These worldwide waves of allegations seem to exclude Nigeria and I tell you solemnly that it is not for lack of cases of sexual abuse/harassment, No sir! Our country is notorious for bribery and corruption and that includes sexual harassment in high and low places. From schools to offices, to churches, sexual misconduct abound. In fact, it is so pervasive that it seems to have become a norm, describe it as the seam of the Nigerian fabric and you wouldn’t be far from the truth. Students in the Nigerian tertiary institutions are beleaguered with sexual abuses from lecturers, and even non-academic staff for grades, hostel accommodation, or even certificates and of course money. The secondary schools are not left out mind you. The political arena is fraught with cases of sexual misconduct left and right, likewise the various offices, public and private alike. You need to play by their rules in order to get the job/position or get promoted. The churches are supposed to be safe haven for its members but the ministers of the churches hide under the cloak of religion to sexually harass their members in order to ‘rid them of infertility, demons, poverty’ and all what-not.
I have no doubt that almost every Nigerian woman, old or young has a personal history of sexual abuse to share. But unlike the western world, the name and shame thing will definitely backfire here because most of the powerful men are part of the rot. As I read about the Weinstein effect and the Weinstein scandal, I could not help but wish that it could be replicated in Nigeria, but who will bell the cat? For one, corruption is so entrenched into the system that the prey might become the predator if she attempts to name her predator especially without evidence and strong backing. Naming names might expose the victim to threats and dangers beyond her scope.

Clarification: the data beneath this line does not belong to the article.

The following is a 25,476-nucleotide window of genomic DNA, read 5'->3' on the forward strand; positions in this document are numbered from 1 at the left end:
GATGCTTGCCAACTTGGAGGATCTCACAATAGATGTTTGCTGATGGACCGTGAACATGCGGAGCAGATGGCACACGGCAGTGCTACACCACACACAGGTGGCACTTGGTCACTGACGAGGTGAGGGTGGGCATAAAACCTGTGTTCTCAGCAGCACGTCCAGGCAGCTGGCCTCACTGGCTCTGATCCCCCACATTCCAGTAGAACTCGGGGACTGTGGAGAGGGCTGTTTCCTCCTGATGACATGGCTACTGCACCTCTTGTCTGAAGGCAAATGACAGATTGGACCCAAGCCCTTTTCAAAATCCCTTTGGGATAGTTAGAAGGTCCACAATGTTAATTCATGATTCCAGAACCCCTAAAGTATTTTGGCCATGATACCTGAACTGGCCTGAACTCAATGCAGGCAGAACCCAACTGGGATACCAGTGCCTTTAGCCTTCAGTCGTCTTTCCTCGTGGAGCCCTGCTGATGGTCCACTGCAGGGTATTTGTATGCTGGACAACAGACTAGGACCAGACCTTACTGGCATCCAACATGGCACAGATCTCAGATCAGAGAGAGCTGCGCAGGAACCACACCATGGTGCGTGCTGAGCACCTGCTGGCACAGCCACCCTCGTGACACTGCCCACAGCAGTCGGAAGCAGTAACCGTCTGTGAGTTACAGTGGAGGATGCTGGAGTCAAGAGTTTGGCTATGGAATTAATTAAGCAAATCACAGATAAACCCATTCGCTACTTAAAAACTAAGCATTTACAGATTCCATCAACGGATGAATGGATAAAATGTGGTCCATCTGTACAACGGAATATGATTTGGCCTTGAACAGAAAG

Let us for one minute dream that the Nigerian victim who was sexually abused by a big name in Nigeria is able to tell her story, will she be heard? Who would believe her and not accuse her of seeking for fame? Most importantly, will she get her justice? Or will she be ridiculed, punished and stigmatized? Some will even term her evil for wanting to expose the abuser, that is how religious we can get.
For three decades Mr. Weinstein harassed and abused women, for thirty years, he used his power to victimize young women. But in 2017, his full cup began to overflow. I was filled with awe when I read of the numerous bodies to which he hitherto had dealings with that not only dissociated themselves from the man, but stripped him of his position, power, honour and prestige in short order. I began to wish that Nigeria could become that courageous and transparent. The reverse would bebthe case here with all the high and mighty groups protecting their own and further victimising the victim.
In the wake of the Weinstein scandal came many other cases of sexual abuse accusations leveled against the powers that be in the world of entertainment, journalism, politics, judiciary, and many other sectors especially in the Western world. More victims, male and female found their voices and began to speak out.
The Weinstein effect has no effect in Nigeria, Nigeria is not even talking about it so how will the effect come about? You only hear or see individual snippets of it from private quarters on the social media. Most of us are scared of the repercussions but I believe there is something we can do here in Nigeria even if it means going anonymous. We can borrow a leaf from the Indian law student, Raya Sarkar
even though she is under fire from rapists and molesters and even feminists for her role in exposing abusers in the academia. Nigerian victims can also open this can of worms here not minding how bloody it can get.
In my next write up on this issue, I will share my own sexual assault experiences in solidarity with the #MeToo tag. I pray I find the courage to tell my story even if I am not able to name names… lolz.
I appreciate the fearless journalists and victims that gave life to the Weinstein effect. They have written their names in the sands of time and in the hearts of men and women of the world and posterity will not find them wanting.